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March 21, 2024

Data Observability in 2024: A Guide

Kyle Kirwan


In today’s data-driven world, data observability is a critical concept for organizations aiming to effectively manage their data. Simply put, it means having the ability to constantly monitor and understand the status of your data. This includes tracking where it comes from, where it’s going, whether it’s on time and in the right quantity, its quality, and any recent changes in behavior. Data observability helps answer essential questions about your data and ensures it remains reliable. In this article, we’ll delve into what data observability is, why it matters, the advantages it offers, and when it’s the right time to adopt it.

What Is Data Observability?

Data observability is the ability of an organization to see and understand the state of their data at all times. By “state” we mean things like: where is it coming from and going within our pipelines, is it moving on time and with the volume we expect, is the quality high enough for our use cases, and is it behaving normally, or did it change recently?

These are a few questions you could answer with data observability:

  • Is the customer’s table getting fresh data on time or is it delayed?
  • Do we have any duplicated shopping cart transactions and how many?
  • Was the huge decrease in average purchase size just a data problem or a real thing?

    Data observability looks at various aspects of the data, including values (Summit Art Creations/Shutterstock)

  • Will I be impacting anyone if I delete this table from our data warehouse?

Observability platforms aim to give a continuous and comprehensive view into the state of data moving through data pipelines, so questions like these can be easily answered.

Common data observability activities include monitoring the operational health of the data to ensure it’s fresh and complete, detecting and surfacing anomalies that could indicate data accuracy issues, mapping data lineage to upstream tables to quickly identify the root causes of problems, and mapping lineage downstream to analytics and machine learning applications to understand the impacts of problems.

Once data teams unlock these activities, they can systematically understand when, where, and why data quality problems occur in their pipelines. They can then prevent those problems from impacting the business, and work to prevent them occurring in the future!

Data observability unlocks these basic activities, so it’s the first steppingstone toward every organization’s ultimate data wish list: healthier pipelines, data teams with more free time, more accurate information, and happier customers.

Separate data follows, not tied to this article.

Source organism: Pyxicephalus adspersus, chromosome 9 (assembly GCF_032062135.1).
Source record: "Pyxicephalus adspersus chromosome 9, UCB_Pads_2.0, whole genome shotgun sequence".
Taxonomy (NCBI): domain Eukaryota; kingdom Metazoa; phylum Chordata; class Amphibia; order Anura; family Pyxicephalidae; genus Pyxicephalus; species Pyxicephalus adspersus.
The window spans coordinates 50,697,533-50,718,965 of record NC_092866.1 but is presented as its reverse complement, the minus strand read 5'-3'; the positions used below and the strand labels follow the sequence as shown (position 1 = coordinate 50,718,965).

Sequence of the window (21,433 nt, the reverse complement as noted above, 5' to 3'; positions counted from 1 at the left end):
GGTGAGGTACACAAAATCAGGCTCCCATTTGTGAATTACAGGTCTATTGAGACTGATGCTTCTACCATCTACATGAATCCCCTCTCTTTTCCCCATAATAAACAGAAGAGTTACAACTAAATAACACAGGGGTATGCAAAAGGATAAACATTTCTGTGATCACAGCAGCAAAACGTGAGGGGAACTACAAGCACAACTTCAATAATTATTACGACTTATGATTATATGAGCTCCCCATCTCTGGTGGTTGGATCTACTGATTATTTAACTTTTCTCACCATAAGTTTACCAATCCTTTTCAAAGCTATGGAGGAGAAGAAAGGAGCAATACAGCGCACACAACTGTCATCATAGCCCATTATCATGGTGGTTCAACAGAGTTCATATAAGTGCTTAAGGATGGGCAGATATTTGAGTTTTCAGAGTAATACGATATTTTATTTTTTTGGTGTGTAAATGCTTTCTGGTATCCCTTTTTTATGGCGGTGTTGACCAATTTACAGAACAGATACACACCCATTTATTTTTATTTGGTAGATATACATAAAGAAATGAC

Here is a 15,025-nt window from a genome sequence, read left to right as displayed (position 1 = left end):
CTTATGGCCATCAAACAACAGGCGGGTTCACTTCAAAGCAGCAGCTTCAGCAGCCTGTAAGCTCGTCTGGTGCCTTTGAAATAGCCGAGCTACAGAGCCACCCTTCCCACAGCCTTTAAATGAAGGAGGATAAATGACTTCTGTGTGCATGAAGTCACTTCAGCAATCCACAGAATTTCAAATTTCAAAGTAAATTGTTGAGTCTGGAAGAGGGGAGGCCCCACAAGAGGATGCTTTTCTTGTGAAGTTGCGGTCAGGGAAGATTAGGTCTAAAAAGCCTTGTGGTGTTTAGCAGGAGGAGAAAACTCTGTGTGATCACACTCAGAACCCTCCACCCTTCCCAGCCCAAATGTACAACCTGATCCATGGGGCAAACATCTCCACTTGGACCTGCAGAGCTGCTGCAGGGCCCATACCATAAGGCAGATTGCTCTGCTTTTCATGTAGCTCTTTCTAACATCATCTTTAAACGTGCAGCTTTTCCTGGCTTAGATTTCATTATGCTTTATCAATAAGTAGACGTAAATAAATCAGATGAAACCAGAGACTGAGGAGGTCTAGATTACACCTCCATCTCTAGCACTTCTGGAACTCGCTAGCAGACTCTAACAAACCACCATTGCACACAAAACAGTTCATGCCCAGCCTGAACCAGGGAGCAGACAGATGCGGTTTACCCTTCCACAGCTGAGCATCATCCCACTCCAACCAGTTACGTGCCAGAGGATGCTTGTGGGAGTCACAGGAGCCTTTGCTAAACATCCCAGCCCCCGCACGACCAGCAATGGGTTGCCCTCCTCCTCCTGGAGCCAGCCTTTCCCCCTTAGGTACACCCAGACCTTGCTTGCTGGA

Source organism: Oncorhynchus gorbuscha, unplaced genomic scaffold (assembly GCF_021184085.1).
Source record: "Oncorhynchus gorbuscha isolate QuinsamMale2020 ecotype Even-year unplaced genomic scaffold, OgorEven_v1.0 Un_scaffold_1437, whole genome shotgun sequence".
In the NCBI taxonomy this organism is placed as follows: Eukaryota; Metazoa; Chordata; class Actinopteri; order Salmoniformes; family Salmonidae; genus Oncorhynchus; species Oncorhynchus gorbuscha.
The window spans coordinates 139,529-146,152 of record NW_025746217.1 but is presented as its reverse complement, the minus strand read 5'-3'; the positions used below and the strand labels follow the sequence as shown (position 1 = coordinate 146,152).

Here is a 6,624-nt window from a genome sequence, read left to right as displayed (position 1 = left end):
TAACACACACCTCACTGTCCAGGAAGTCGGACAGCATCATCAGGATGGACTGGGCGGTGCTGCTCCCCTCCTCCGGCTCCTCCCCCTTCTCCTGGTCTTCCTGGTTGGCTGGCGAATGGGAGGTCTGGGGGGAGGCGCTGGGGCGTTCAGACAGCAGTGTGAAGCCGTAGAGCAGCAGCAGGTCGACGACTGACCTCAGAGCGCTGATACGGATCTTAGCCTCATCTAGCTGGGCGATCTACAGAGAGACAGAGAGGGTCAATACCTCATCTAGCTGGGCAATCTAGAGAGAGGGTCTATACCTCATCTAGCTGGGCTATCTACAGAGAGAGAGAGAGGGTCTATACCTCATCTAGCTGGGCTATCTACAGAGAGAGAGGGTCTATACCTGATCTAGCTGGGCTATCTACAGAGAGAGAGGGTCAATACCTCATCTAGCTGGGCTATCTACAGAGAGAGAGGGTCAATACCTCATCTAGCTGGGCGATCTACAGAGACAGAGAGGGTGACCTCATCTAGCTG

Why Is Data Observability Important?

Organizations push relentlessly to better use their data for strategic decision making, user experience, and efficient operations. All of those use cases assume that the data they run on is reliable.

Data observability falls under the purview of the data team (Gorodenkoff/Shutterstock)

The reality is that all data pipelines will experience failures. It’s not a question of if, but when, and how often. What the data team can control is how often issues tend to occur, how big the impact, and how stressed out they are when resolving these failures.

A data team that lacks this control will lose the trust of their organization, therefore limiting organizational willingness to invest in things like analytics, machine learning, and automation. On the other hand, a data team who consistently delivers reliable data can win the trust of their organization, and fully leverage data to drive the business forward.

Data observability is important because it is the first step toward having the level of control needed to ensure reliable data pipelines that win the trust of the organization and ultimately unlock more value from the data.

What Are the Benefits of Data Observability?

What do you get once you have total observability over your data pipelines? The bottom line is that the data team can ensure that data reaching the business is fresh, high quality, and reliable—which unlocks trust in the data.

Let’s break down the tangible benefits of data observability a little further:

  1. Decreased impacts from data issues—when problems do occur, they’ll be understood and resolved faster; ideally before they reach a single stakeholder. Data outages will always be a risk, but with observability, their impacts are greatly reduced.
  2. Less firefighting for the data team—you’ll spend less time firefighting data outages and being reactive. That means more time building things, creating automation, and the other fun parts of data engineering and data science.